This superb illustrated series books charts the rise and fall of the German Air Force from 1939 to 1945. Each volume makes use of over a hundred rare and valuable photographs, many of them taken by Luftwaffe personnel, to bring history to life and record both the men and the aircraft they flew.
The Ju 87 Stuka dive-bomber dominated the opening campaigns of World War II. It was a primary weapon of German Blitzkrieg tactics and the concept of lightning warfare. Together with the panzer, it transformed air and land warfare, with countries falling in days and weeks, rather than after campaigns lasting years.
With more than 100 photographs and detailed commentary Stuka Spearhead profiles the various models and infamous tactics of these deadly dive-bombers from the conquest of Poland and the Norwegian campaign, through the invasion of the Low Countries, to the fall of France and the evacuation at Dunkirk.
Though the grainy color photos won’t settle many arguments about proper painting, they are nevertheless fascinating. A bountiful source of diorama and display ideas, the 100 photos show the Stuka up close in candid poses. Modelers in search of that “one” detail may well find it among these shots.FineScale Modeler, September 23, 2016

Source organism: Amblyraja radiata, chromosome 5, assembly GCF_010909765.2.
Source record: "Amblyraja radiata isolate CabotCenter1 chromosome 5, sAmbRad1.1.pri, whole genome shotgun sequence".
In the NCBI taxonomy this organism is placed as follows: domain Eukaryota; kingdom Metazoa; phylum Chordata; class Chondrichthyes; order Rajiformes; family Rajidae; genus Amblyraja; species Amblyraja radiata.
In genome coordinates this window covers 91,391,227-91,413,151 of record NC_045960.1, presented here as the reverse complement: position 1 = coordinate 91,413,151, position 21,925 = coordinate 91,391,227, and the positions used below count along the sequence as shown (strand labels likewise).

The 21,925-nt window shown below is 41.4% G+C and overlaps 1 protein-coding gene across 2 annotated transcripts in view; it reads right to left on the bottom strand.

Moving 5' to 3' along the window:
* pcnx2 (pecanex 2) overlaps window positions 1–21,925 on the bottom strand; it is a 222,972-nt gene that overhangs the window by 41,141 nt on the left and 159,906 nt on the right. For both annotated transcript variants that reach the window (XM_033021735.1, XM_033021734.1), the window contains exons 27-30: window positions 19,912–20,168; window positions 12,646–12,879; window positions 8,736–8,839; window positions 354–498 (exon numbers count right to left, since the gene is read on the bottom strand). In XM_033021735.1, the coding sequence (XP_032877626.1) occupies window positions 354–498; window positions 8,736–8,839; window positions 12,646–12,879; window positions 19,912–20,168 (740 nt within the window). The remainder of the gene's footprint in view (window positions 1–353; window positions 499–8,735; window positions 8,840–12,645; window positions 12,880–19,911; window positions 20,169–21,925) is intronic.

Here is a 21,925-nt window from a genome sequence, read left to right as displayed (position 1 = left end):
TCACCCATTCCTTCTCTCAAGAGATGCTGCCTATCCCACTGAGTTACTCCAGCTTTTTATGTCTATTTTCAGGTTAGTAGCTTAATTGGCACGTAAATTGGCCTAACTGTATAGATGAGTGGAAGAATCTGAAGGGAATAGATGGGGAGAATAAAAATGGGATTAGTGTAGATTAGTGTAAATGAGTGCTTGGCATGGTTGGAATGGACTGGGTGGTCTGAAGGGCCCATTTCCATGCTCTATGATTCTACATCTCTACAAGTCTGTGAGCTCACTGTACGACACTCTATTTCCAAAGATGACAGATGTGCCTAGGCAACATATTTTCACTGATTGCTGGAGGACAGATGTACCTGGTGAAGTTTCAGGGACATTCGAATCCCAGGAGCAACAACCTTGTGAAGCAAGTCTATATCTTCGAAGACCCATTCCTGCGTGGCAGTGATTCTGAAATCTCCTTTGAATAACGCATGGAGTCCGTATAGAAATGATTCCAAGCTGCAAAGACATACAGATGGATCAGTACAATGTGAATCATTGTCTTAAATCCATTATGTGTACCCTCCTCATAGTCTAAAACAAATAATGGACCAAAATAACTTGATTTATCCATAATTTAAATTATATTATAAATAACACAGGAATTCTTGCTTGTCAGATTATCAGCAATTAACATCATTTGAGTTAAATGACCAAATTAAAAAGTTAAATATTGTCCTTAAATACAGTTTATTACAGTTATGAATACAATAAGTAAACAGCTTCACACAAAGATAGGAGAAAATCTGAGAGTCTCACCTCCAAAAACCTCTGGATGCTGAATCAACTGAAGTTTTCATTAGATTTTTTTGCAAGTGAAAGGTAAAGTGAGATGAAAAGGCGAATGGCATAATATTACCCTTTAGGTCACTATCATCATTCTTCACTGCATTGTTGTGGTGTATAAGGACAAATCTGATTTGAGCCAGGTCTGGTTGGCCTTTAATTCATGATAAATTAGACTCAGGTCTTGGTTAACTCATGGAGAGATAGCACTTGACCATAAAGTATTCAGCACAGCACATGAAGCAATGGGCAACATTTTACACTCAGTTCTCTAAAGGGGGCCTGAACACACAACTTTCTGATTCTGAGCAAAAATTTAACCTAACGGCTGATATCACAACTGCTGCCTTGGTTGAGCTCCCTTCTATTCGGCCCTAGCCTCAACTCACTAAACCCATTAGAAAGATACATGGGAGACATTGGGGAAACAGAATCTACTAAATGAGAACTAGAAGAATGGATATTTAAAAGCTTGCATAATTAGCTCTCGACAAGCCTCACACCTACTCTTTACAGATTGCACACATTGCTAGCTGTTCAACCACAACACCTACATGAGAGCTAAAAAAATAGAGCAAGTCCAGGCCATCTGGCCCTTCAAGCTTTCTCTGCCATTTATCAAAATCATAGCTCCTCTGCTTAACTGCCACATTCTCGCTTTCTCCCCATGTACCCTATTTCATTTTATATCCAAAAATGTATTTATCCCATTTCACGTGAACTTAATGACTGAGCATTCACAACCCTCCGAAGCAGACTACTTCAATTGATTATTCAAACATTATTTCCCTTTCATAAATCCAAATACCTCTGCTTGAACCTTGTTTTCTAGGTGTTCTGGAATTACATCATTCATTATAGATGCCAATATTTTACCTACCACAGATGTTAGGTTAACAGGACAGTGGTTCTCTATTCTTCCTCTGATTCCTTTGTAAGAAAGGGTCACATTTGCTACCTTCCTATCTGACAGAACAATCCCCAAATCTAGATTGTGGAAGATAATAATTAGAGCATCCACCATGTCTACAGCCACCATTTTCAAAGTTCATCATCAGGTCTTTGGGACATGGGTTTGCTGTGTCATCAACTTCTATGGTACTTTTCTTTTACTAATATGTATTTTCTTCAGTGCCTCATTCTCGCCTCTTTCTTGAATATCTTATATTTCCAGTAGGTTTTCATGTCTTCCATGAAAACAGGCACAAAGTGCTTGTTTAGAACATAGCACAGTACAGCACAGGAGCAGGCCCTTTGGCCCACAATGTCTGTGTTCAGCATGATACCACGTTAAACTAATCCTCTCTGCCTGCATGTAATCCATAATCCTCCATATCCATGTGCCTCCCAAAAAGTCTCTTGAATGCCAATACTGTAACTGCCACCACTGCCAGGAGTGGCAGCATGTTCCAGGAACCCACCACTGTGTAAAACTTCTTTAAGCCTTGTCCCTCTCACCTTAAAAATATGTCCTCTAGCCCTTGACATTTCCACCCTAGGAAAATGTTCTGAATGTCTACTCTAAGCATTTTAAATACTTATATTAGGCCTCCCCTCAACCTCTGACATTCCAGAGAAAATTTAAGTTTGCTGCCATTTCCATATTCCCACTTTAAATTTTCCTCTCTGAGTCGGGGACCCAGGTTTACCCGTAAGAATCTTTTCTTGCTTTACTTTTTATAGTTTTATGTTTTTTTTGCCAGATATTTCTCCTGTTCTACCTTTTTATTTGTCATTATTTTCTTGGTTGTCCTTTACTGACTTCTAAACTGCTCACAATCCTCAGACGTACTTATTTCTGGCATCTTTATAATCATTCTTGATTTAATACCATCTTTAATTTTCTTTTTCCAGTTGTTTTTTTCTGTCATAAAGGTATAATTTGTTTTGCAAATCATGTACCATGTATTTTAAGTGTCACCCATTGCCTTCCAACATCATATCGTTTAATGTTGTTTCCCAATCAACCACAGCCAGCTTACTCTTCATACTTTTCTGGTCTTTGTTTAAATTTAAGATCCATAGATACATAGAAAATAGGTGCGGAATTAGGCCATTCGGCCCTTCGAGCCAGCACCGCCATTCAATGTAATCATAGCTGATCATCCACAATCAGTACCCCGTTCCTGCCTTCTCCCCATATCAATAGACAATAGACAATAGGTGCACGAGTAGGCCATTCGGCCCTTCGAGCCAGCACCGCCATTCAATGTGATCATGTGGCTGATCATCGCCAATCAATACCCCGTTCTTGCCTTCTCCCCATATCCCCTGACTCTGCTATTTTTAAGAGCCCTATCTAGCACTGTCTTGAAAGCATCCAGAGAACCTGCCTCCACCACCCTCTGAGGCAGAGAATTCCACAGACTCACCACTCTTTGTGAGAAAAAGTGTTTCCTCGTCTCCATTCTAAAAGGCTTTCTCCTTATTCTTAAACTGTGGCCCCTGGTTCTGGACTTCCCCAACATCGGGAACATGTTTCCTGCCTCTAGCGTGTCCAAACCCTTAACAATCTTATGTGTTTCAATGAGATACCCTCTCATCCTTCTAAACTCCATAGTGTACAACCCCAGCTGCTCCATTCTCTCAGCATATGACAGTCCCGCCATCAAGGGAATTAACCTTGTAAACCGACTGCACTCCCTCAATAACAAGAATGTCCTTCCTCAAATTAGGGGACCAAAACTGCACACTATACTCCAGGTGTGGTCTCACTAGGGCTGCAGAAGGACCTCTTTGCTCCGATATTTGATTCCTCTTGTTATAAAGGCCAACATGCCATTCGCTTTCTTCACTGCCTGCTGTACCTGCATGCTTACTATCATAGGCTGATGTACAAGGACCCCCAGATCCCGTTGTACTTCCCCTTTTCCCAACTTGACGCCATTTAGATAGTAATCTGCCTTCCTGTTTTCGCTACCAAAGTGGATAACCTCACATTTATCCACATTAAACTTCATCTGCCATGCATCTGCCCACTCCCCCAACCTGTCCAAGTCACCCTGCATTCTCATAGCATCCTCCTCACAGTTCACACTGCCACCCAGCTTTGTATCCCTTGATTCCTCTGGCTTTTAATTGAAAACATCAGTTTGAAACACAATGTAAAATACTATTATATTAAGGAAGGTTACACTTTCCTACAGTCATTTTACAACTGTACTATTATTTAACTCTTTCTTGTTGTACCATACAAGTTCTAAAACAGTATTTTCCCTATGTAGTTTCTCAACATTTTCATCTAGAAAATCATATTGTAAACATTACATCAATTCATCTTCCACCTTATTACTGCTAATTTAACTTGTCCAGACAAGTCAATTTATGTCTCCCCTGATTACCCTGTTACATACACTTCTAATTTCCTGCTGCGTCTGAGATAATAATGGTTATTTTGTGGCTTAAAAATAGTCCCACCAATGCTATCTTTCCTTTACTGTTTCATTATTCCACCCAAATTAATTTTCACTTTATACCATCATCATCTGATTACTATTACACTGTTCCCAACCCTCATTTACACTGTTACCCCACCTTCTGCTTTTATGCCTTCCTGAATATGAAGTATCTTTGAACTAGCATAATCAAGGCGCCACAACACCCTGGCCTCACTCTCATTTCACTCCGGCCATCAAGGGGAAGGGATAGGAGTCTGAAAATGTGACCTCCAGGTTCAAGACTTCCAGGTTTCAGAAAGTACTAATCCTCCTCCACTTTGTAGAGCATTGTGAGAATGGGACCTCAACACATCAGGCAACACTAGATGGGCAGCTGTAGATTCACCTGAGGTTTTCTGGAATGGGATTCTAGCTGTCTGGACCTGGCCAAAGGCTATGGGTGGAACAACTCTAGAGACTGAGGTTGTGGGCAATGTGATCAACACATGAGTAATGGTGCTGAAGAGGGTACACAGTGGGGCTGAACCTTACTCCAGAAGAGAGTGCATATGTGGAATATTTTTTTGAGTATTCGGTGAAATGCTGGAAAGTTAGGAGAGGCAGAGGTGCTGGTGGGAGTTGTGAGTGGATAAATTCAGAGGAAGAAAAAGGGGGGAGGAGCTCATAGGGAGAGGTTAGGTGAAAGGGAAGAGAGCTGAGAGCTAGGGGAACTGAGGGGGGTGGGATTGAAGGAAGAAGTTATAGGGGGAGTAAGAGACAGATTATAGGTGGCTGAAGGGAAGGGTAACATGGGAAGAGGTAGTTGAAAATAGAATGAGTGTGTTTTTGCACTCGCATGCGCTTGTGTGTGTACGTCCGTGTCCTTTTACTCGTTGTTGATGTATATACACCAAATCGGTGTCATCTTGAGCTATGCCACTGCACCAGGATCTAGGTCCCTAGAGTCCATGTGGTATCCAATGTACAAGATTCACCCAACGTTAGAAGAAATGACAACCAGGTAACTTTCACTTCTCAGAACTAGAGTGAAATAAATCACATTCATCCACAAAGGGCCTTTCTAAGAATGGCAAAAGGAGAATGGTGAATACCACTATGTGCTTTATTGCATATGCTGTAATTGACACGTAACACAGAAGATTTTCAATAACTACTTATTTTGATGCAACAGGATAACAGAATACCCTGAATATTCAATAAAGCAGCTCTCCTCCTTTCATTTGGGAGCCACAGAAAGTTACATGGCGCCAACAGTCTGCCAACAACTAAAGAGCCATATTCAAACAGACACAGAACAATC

As featured inCocardes, April-May 2016
Many of the images are from private archives or from the Federal Archives and were until now not yet published.Fliegerblatt
As featured in Flieigerblatt Magazine
Part of a series which covers the history and the aircraft of the Luftwaffe during WW2, and one of a number on the series to tackle the Stuka. This one looks at its use in the Blitzkrieg period, from the invasion of Poland in 1939 to Dunkirk in 1940. So the early marks of Stuka in the days when it made a reputation for itself.Military Modelling Online - Robin Buckland
The first four pages are text to give the background to the rest of the book, with over 100 archive photos of the time. This is followed by eight pages of wartime colour images and then the remainder of the book is filled with black and white photos, all of them provided with informative captions. The mix of pictures is excellent, as they include the Stuka in flight, approaching their targets, on dispersal at their airfields, undergoing servicing, such as engine changes, close-ups showing crew along with their uniform details and in some cases with detail of personal markings applied to some aircraft. Some of the photos show wrecked Stukas, some from 'nosing over' on landing, which apparently was not uncommon, and others which have been damaged in combat and not quite been able to make it back for a safe landing at their base. Following the period covered by this particular title the Stuka came in for some rougher treatment at the hands of the RAF during the Battle of Britain, but that is another story.
As featured inCommunity Life Magazine